You Can Find My Poetry Tribe in Leimert Park

Wednesday Is Open Mic Night at the World Stage, Where I’ve Been a Regular Since 1992

Most Wednesday nights, you can find me at the World Stage in Leimert Park. The love offering requested at the door is $5, but no one is turned away. The doors open at 7:30 p.m. and V Kali—money handler, prayer warrior, and the blessed heart of the Stage—greets us all at the door in long locks braided together down to her calves. For the first hour, writers read work they want critiqued. Then a featured artist reads. Finally, the host pulls names out of a bucket and poets are called up one-by-one.

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There are only 10 slots on the open mic list, so everyone gets there early. We greet one another with tight hugs before we disrobe of wraps and scarves and take our seats. I usually sit on the right aisle near the wall to watch and listen as each poet spills his or her story and wait for my turn to release. It’s a time to testify. To tell truth or fiction about our lives. There are no saints or sinners here. Only artists.

The World Stage will celebrate its 25th anniversary this year with a grand show on August 24 at the Ford Amphitheatre in Hollywood. I will perform at the show with other creative and energetic artists, including poet Kamau Daaood.

Daaood and Billy Higgins, a jazz musician, founded the World Stage in 1989 in Leimert Park Village, which is just east of Crenshaw Boulevard and north of Vernon Avenue. Every Sunday, the streets are soaked with the sound of drummers, the stomp and elegance of dancers, and the smells of vendors selling food, sage, and oils. And there are activities every night of the week at the Stage: free drum lessons for children, vocal workshops, poetry readings, and the Shine MuWasi Women’s Drum Circle. On weekends, there are jam sessions.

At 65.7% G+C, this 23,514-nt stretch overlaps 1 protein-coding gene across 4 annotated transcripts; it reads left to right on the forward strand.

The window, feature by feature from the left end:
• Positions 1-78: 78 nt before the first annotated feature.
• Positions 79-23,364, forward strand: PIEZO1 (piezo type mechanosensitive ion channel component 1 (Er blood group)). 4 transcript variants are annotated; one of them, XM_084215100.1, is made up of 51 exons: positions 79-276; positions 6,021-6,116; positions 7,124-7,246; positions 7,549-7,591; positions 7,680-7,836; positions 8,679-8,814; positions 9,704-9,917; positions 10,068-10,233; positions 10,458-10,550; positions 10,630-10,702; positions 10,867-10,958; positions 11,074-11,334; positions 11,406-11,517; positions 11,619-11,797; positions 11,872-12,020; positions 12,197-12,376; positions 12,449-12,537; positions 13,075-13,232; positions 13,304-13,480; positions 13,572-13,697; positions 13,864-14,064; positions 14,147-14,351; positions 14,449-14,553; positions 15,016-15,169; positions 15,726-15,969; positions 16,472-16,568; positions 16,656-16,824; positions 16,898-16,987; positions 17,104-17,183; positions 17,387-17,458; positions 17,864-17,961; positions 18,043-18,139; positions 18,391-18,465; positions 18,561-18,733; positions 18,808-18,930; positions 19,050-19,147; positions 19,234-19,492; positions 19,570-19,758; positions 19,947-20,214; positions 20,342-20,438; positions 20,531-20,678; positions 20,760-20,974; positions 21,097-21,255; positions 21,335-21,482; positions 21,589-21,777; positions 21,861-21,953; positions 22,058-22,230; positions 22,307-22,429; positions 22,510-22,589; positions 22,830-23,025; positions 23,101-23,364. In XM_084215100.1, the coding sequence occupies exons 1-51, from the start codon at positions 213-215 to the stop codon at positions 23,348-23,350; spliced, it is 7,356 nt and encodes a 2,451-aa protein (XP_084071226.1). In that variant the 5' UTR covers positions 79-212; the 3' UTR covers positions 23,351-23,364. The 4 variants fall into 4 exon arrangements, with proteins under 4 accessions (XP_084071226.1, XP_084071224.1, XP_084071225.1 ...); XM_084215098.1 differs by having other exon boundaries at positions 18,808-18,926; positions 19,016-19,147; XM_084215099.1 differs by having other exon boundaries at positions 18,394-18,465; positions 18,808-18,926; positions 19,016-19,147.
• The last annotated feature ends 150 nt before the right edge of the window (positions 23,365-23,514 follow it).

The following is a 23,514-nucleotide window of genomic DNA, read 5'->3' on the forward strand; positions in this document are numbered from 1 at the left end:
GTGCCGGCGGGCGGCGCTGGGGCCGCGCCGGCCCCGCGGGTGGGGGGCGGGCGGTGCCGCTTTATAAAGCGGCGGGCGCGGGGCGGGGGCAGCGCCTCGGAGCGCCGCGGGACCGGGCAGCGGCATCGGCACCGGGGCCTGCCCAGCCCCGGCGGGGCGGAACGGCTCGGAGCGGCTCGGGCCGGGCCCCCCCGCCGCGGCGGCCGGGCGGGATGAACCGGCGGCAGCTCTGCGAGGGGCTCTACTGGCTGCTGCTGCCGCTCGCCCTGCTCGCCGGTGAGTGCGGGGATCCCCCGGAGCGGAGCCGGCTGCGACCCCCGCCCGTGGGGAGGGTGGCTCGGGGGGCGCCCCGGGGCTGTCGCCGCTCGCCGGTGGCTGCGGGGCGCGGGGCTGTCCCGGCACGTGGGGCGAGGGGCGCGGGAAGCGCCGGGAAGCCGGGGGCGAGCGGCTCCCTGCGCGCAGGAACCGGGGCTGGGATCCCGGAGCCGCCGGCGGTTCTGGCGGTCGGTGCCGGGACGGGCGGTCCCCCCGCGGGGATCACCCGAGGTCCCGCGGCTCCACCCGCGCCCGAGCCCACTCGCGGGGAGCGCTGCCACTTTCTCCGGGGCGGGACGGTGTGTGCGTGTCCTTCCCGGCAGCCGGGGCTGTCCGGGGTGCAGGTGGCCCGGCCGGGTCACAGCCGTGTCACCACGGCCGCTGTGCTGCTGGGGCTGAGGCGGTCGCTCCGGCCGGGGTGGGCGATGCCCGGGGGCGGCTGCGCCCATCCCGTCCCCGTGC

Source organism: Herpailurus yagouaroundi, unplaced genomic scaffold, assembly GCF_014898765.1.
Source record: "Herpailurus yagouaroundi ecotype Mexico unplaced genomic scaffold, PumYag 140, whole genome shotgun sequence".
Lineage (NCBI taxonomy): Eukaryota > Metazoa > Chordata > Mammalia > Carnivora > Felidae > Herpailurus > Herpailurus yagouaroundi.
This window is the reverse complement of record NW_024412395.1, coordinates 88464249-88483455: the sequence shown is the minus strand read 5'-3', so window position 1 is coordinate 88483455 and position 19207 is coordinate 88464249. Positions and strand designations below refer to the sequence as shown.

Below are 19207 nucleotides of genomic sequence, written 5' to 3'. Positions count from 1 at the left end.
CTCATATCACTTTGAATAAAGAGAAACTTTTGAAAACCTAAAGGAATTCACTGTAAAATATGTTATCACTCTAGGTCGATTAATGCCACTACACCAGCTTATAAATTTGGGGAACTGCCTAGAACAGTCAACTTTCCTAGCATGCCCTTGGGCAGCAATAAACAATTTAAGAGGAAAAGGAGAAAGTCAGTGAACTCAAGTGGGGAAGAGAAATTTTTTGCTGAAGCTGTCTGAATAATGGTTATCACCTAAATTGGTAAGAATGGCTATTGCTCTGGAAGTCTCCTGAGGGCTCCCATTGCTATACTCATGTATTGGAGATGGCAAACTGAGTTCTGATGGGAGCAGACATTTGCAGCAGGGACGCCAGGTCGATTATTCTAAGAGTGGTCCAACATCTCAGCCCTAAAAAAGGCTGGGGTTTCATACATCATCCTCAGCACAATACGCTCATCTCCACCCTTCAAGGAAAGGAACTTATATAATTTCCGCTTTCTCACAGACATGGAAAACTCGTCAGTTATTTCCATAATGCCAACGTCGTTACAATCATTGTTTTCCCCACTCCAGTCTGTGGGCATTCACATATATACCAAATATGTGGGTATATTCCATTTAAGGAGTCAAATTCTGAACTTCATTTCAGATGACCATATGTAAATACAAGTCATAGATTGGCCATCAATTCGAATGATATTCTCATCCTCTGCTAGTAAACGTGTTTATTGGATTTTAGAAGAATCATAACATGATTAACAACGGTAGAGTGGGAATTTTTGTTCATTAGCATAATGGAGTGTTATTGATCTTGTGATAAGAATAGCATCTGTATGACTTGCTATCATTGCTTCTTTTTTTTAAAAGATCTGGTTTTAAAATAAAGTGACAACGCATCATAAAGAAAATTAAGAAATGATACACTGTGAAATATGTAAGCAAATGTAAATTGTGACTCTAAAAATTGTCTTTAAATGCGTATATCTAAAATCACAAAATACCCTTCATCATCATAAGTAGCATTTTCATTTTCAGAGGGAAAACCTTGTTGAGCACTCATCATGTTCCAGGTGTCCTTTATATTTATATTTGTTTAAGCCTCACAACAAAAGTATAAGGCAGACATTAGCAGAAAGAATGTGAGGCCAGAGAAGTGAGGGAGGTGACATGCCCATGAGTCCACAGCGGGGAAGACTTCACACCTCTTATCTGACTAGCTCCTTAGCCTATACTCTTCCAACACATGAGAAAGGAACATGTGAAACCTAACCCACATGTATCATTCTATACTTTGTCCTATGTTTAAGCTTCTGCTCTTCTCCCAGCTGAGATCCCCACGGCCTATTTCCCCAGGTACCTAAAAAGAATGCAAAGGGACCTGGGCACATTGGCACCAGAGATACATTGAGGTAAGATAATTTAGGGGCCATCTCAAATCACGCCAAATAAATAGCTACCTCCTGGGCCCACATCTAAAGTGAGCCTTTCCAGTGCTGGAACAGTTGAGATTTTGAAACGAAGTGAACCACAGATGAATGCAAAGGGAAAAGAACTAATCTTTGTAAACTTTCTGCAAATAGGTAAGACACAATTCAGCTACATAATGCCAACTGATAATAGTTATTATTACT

For me, poetry began in a circle. We called it a cypher. Back in 1990, I spent about a year at Grambling State University. We’d get together on some street or inside someone’s living room and sit cross-legged on large pillows or relaxed on couches. We were word weavers communicating our truth, anger, joy, and sadness. Until the wee hours of the morning, we would spit words with spread fingers and wailing arms.

I was also an avid reader and lover of Nikki Giovanni. I could recite her poem “Ego Tripping (there may be a reason why)” like I could rattle off my social security number. So when I came back home to Long Beach, I was starving for more.

One of the first poetry venues I attended regularly was Uhuru Sasa in Long Beach. It was there that my poetic voice and performance skills flourished. There where I had intellectual conversations with my peers about holistic health and history, especially black history. And hip-hop. There was a lot of hip-hop. My attachment to that place—and to poetry—fed me like water. And I was parched.

At Uhuru Sasa, people told me they were moved by my poetry and that I should read at the World Stage in Leimert Park. I was intimidated, but I couldn’t resist. So about seven months later, I went.

On that first visit to the World Stage in 1992, I paid my $5, took my seat, and was mesmerized. Poet after poet, each moved me deeper than the one who came before. I think my name was called somewhere near the end. I remember being nervous as I walked to the stage, but after the first few words came out, I was OK. I knew I was home. It was like finding my tribe. My other kin. We bonded in being the weird ones in our families. We come from similar broken and abused spaces. Similar joyful and erotic places. And we have similar desires to shout and howl at the moon.